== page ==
This is no way to balance Pennsylvania’s budget. Thoughtful legislators should vigorously oppose this deal solely on the grounds that it cheats Pennsylvania taxpayers out of reasonable payment for the exploitation of a public resource, and it’s a sweetheart giveaway to giant energy corporations.
People who care about Pennsylvania’s beautiful state lands should oppose it to ensure our parks and forests are available to our children and grandchildren for hiking, camping, hunting and fishing.
Editorials Rip Budget with NO Severance Tax
…Market advantages for Pennsylvania-produced gas outweigh any disadvantage that the severance tax would pose for the industry. The largest national markets for natural gas are in the Northeast and most of the current gas supply must be shipped by pipeline from the Gulf region. The presence of so much gas so near its major market is a bonanza for producers…
Citizens Voice (Wilkes-Barre)
No one wants to pay taxes, but the recession has raised the need for new revenue sources. All of the 14 states with greater natural-gas production than Pennsylvania are collecting a severance tax or fee, so why not here?
Clearly the gas field is going to be developed. In addition to its abundance of gas, it is within hailing distance of the nation’s primary natural gas markets on the East Coast. Yet, the perfectly reasonable tax to enable the people of the commonwealth to share in the wealth has been tabled under the bizarre theory that it somehow might hinder development.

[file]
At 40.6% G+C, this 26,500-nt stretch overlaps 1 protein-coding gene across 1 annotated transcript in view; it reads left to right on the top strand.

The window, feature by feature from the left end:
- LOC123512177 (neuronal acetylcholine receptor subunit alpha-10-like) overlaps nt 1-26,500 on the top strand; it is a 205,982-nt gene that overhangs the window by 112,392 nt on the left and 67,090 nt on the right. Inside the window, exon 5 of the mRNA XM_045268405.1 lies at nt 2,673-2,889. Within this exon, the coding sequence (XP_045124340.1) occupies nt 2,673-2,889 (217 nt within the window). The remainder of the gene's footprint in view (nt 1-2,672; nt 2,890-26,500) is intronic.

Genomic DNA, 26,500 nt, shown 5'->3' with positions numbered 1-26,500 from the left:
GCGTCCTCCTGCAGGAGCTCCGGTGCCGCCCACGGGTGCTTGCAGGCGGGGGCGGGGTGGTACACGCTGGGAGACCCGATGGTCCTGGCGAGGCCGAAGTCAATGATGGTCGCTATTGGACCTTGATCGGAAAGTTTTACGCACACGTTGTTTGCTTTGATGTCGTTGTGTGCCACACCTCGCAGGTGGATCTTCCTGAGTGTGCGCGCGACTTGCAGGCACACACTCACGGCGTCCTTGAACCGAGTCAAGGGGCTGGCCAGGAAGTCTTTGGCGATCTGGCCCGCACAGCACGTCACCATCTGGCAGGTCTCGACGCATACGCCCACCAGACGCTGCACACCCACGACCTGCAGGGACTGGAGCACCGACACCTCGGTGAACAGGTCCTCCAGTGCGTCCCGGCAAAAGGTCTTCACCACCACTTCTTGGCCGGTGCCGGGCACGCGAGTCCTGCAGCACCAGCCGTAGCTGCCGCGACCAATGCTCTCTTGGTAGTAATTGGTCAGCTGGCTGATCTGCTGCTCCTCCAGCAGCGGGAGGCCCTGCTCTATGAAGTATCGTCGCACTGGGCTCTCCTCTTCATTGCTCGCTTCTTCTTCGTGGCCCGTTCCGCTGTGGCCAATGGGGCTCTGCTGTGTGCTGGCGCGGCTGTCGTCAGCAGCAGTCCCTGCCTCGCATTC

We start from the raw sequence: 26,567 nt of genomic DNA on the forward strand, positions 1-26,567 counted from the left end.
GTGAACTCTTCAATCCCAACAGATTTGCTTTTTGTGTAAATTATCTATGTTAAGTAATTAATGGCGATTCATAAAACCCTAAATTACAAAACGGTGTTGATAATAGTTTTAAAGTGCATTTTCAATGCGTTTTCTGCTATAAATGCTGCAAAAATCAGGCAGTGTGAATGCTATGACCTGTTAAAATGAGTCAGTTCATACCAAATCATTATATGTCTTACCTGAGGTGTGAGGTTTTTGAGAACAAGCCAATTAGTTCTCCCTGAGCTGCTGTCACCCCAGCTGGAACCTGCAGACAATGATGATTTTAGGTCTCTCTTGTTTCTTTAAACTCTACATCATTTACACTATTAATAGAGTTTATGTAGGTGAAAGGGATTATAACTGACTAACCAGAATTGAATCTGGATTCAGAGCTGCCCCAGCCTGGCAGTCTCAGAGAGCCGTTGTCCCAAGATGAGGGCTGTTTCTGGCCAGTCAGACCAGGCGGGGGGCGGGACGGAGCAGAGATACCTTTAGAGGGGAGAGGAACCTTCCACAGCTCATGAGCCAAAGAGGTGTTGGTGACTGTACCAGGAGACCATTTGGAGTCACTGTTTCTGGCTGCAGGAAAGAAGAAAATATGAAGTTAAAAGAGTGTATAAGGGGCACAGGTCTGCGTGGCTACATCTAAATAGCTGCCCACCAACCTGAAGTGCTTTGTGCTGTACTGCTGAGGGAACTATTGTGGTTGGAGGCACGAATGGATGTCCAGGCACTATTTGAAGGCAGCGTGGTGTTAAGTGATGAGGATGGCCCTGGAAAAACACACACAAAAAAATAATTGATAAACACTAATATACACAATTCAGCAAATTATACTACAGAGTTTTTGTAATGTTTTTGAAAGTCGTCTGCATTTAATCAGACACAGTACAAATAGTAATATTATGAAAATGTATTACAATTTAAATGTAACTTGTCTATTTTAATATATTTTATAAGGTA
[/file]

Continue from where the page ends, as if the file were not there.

The Daily Review (Bradford County)The River Reporter (Narrowsburg, N.Y., with circulation in Pike and Wayne Counties)
Given the budget impasse in Harrisburg, things have not been going too well in Pennsylvania lately. Schools, senior centers, libraries and more have suffered debilitating cuts in state funds and have been forced to cut back services. Some pain is being felt across the income spectrum, but one can’t help noticing that the poorest and most vulnerable in society are taking the biggest hits. Against this background, Gov. Ed Rendell’s recent decision not to impose a severance tax on the natural gas drilling companies strikes a particularly sour note.
Rendell’s solicitude for the gas drilling corporations is touching, but before we pull out our hankies it is worth noting that the CEO of Chesapeake Appalachia, LLC, one of the major gas drilling players in the Marcellus Shale area, was the 25th most highly compensated executive in the Forbes 500 last year, taking home a little over $36 million. His five-year compensation total was $189.67 million.
PennFuture is a statewide public interest membership organization. Working from the premise, “Every environmental victory grows the economy,” PennFuture has successfully advocated for landmark environmental legislation, including passage of the largest-ever environmental funding bond, investment in green energy and energy savings programs, the Alternative Energy Portfolio Standards Act, the Clean Vehicles Program and adoption of a regulation that restricts mercury pollution from coal-fired power plants.